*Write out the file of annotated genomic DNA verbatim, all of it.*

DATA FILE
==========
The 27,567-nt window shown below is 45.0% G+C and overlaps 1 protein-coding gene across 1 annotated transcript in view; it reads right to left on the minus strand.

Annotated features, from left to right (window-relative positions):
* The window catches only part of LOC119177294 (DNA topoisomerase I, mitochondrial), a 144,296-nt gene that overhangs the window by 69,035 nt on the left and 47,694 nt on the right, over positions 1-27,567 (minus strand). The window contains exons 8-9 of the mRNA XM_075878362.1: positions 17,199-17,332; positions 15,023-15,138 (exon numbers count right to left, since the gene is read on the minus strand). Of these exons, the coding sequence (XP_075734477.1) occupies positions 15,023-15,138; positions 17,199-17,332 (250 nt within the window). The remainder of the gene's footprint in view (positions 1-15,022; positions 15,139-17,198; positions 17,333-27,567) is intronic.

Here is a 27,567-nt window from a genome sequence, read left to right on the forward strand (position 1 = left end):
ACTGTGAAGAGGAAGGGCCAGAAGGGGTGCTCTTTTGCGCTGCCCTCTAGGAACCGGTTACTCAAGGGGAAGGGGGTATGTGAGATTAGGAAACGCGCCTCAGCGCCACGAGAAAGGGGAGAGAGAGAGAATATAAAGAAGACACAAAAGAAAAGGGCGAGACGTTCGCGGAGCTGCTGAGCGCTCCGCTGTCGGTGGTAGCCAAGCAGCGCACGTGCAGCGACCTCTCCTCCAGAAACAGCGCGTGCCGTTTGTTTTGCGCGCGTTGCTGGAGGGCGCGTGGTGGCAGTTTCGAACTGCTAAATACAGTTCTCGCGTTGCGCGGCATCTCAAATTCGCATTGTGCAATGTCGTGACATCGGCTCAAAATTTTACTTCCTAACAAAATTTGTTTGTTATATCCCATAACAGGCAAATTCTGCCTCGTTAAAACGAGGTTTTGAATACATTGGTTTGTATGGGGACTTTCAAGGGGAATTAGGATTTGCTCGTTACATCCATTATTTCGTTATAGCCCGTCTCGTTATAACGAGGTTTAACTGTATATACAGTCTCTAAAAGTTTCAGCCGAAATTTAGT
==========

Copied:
The 27,567-nt window shown below is 45.0% G+C and overlaps 1 protein-coding gene across 1 annotated transcript in view; it reads right to left on the minus strand.

Annotated features, from left to right (window-relative positions):
* The window catches only part of LOC119177294 (DNA topoisomerase I, mitochondrial), a 144,296-nt gene that overhangs the window by 69,035 nt on the left and 47,694 nt on the right, over positions 1-27,567 (minus strand). The window contains exons 8-9 of the mRNA XM_075878362.1: positions 17,199-17,332; positions 15,023-15,138 (exon numbers count right to left, since the gene is read on the minus strand). Of these exons, the coding sequence (XP_075734477.1) occupies positions 15,023-15,138; positions 17,199-17,332 (250 nt within the window). The remainder of the gene's footprint in view (positions 1-15,022; positions 15,139-17,198; positions 17,333-27,567) is intronic.

Here is a 27,567-nt window from a genome sequence, read left to right on the forward strand (position 1 = left end):
ACTGTGAAGAGGAAGGGCCAGAAGGGGTGCTCTTTTGCGCTGCCCTCTAGGAACCGGTTACTCAAGGGGAAGGGGGTATGTGAGATTAGGAAACGCGCCTCAGCGCCACGAGAAAGGGGAGAGAGAGAGAATATAAAGAAGACACAAAAGAAAAGGGCGAGACGTTCGCGGAGCTGCTGAGCGCTCCGCTGTCGGTGGTAGCCAAGCAGCGCACGTGCAGCGACCTCTCCTCCAGAAACAGCGCGTGCCGTTTGTTTTGCGCGCGTTGCTGGAGGGCGCGTGGTGGCAGTTTCGAACTGCTAAATACAGTTCTCGCGTTGCGCGGCATCTCAAATTCGCATTGTGCAATGTCGTGACATCGGCTCAAAATTTTACTTCCTAACAAAATTTGTTTGTTATATCCCATAACAGGCAAATTCTGCCTCGTTAAAACGAGGTTTTGAATACATTGGTTTGTATGGGGACTTTCAAGGGGAATTAGGATTTGCTCGTTACATCCATTATTTCGTTATAGCCCGTCTCGTTATAACGAGGTTTAACTGTATATACAGTCTCTAAAAGTTTCAGCCGAAATTTAGT